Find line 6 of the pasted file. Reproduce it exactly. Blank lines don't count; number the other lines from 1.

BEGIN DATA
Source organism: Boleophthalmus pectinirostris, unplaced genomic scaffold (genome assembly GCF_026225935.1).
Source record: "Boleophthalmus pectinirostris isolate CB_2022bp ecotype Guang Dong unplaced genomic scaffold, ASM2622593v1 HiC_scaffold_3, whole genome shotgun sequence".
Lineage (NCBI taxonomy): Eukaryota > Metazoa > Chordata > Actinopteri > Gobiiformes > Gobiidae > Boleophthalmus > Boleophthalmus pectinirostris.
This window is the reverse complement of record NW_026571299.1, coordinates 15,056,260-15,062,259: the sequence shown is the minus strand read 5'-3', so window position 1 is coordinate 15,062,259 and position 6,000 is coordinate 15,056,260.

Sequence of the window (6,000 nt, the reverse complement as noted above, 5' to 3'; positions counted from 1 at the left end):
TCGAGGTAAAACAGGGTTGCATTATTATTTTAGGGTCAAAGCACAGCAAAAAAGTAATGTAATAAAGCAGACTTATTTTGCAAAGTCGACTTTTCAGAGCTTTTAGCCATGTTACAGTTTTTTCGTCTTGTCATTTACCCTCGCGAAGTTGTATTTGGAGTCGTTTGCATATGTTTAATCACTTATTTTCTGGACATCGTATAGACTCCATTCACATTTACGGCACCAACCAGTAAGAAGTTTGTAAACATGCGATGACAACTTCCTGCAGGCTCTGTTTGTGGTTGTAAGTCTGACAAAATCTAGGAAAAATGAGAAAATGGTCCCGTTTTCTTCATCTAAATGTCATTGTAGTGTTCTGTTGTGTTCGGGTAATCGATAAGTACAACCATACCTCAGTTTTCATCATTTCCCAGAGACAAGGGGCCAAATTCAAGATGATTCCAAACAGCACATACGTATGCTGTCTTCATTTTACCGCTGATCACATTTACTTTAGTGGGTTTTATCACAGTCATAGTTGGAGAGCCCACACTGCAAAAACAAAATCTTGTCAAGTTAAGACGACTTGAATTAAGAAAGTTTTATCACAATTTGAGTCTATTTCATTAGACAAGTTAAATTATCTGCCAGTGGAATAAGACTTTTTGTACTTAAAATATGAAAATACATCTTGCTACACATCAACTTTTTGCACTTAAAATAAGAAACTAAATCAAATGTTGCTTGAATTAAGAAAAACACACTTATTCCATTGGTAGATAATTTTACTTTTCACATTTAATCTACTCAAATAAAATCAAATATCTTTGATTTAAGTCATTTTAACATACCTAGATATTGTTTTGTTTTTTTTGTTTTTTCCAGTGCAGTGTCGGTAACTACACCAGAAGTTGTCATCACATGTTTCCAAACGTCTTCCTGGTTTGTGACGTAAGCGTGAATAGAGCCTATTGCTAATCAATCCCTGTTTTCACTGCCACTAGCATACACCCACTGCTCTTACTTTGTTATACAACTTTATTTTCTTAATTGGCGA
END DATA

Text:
TCGAGGTAAAACAGGGTTGCATTATTATTTTAGGGTCAAAGCACAGCAAAAAAGTAATGTAATAAAGCAGACTTATTTTGCAAAGTCGACTTTTCAGAGCTTTTAGCCATGTTACAGTTTTTTCGTCTTGTCATTTACCCTCGCGAAGTTGTATTTGGAGTCGTTTGCATATGTTTAATCACTTATTTTCTGGACATCGTATAGACTCCATTCACATTTACGGCACCAACCAGTAAGAAGTTTGTAAACATGCGATGACAACTTCCTGCAGGCTCTGTTTGTGGTTGTAAGTCTGACAAAATCTAGGAAAAATGAGAAAATGGTCCCGTTTTCTTCATCTAAATGTCATTGTAGTGTTCTGTTGTGTTCGGGTAATCGATAAGTACAACCATACCTCAGTTTTCATCATTTCCCAGAGACAAGGGGCCAAATTCAAGATGATTCCAAACAGCACATACGTATGCTGTCTTCATTTTACCGCTGATCACATTTACTTTAGTGGGTTTTATCACAGTCATAGTTGGAGAGCCCACACTGCAAAAACAAAATCTTGTCAAGTTAAGACGACTTGAATTAAGAAAGTTTTATCACAATTTGAGTCTATTTCATTAGACAAGTTAAATTATCTGCCAGTGGAATAAGACTTTTTGTACTTAAAATATGAAAATACATCTTGCTACACATCAACTTTTTGCACTTAAAATAAGAAACTAAATCAAATGTTGCTTGAATTAAGAAAAACACACTTATTCCATTGGTAGATAATTTTACTTTTCACATTTAATCTACTCAAATAAAATCAAATATCTTTGATTTAAGTCATTTTAACATACCTAGATATTGTTTTGTTTTTTTTGTTTTTTCCAGTGCAGTGTCGGTAACTACACCAGAAGTTGTCATCACATGTTTCCAAACGTCTTCCTGGTTTGTGACGTAAGCGTGAATAGAGCCTATTGCTAATCAATCCCTGTTTTCACTGCCACTAGCATACACCCACTGCTCTTACTTTGTTATACAACTTTATTTTCTTAATTGGCGA